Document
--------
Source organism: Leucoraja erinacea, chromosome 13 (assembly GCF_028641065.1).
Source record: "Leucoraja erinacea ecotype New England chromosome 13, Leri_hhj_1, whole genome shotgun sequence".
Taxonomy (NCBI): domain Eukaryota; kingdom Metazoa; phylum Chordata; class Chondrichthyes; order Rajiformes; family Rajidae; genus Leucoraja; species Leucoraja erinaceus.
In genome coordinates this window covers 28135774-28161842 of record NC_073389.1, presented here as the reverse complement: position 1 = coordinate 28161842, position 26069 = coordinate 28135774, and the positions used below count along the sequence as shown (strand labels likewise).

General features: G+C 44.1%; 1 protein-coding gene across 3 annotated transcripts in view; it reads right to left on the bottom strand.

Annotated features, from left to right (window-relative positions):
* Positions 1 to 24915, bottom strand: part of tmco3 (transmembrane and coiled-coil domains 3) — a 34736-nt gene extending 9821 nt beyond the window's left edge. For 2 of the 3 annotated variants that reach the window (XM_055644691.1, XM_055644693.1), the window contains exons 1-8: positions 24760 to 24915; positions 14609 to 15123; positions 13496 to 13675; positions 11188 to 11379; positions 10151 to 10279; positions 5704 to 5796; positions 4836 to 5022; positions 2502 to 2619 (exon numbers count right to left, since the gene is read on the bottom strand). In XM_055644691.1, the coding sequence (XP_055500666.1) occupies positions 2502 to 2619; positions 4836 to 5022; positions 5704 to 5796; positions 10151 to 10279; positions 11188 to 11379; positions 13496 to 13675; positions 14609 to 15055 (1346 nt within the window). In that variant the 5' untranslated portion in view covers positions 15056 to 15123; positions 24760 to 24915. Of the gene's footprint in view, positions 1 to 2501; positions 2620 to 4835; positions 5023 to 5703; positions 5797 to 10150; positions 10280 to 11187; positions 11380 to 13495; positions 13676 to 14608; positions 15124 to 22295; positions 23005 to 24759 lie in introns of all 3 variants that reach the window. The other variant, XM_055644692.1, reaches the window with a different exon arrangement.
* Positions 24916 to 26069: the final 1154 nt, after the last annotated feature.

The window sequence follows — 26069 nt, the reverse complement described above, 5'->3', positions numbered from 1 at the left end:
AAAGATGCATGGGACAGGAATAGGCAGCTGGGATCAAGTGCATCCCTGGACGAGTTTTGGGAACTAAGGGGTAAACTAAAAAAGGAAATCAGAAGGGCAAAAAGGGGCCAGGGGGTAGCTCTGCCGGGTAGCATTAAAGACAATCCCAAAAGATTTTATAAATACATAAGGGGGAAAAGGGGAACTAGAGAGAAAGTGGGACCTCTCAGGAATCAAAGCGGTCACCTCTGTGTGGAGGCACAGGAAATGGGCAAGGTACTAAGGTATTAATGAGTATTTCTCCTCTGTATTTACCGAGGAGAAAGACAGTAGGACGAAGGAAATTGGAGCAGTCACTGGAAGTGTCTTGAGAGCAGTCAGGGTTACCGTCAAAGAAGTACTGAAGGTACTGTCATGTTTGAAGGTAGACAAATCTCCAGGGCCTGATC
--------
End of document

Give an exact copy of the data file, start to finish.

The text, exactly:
Source organism: Leucoraja erinacea, chromosome 13 (assembly GCF_028641065.1).
Source record: "Leucoraja erinacea ecotype New England chromosome 13, Leri_hhj_1, whole genome shotgun sequence".
Taxonomy (NCBI): domain Eukaryota; kingdom Metazoa; phylum Chordata; class Chondrichthyes; order Rajiformes; family Rajidae; genus Leucoraja; species Leucoraja erinaceus.
In genome coordinates this window covers 28135774-28161842 of record NC_073389.1, presented here as the reverse complement: position 1 = coordinate 28161842, position 26069 = coordinate 28135774, and the positions used below count along the sequence as shown (strand labels likewise).

General features: G+C 44.1%; 1 protein-coding gene across 3 annotated transcripts in view; it reads right to left on the bottom strand.

Annotated features, from left to right (window-relative positions):
* Positions 1 to 24915, bottom strand: part of tmco3 (transmembrane and coiled-coil domains 3) — a 34736-nt gene extending 9821 nt beyond the window's left edge. For 2 of the 3 annotated variants that reach the window (XM_055644691.1, XM_055644693.1), the window contains exons 1-8: positions 24760 to 24915; positions 14609 to 15123; positions 13496 to 13675; positions 11188 to 11379; positions 10151 to 10279; positions 5704 to 5796; positions 4836 to 5022; positions 2502 to 2619 (exon numbers count right to left, since the gene is read on the bottom strand). In XM_055644691.1, the coding sequence (XP_055500666.1) occupies positions 2502 to 2619; positions 4836 to 5022; positions 5704 to 5796; positions 10151 to 10279; positions 11188 to 11379; positions 13496 to 13675; positions 14609 to 15055 (1346 nt within the window). In that variant the 5' untranslated portion in view covers positions 15056 to 15123; positions 24760 to 24915. Of the gene's footprint in view, positions 1 to 2501; positions 2620 to 4835; positions 5023 to 5703; positions 5797 to 10150; positions 10280 to 11187; positions 11380 to 13495; positions 13676 to 14608; positions 15124 to 22295; positions 23005 to 24759 lie in introns of all 3 variants that reach the window. The other variant, XM_055644692.1, reaches the window with a different exon arrangement.
* Positions 24916 to 26069: the final 1154 nt, after the last annotated feature.

The window sequence follows — 26069 nt, the reverse complement described above, 5'->3', positions numbered from 1 at the left end:
AAAGATGCATGGGACAGGAATAGGCAGCTGGGATCAAGTGCATCCCTGGACGAGTTTTGGGAACTAAGGGGTAAACTAAAAAAGGAAATCAGAAGGGCAAAAAGGGGCCAGGGGGTAGCTCTGCCGGGTAGCATTAAAGACAATCCCAAAAGATTTTATAAATACATAAGGGGGAAAAGGGGAACTAGAGAGAAAGTGGGACCTCTCAGGAATCAAAGCGGTCACCTCTGTGTGGAGGCACAGGAAATGGGCAAGGTACTAAGGTATTAATGAGTATTTCTCCTCTGTATTTACCGAGGAGAAAGACAGTAGGACGAAGGAAATTGGAGCAGTCACTGGAAGTGTCTTGAGAGCAGTCAGGGTTACCGTCAAAGAAGTACTGAAGGTACTGTCATGTTTGAAGGTAGACAAATCTCCAGGGCCTGATC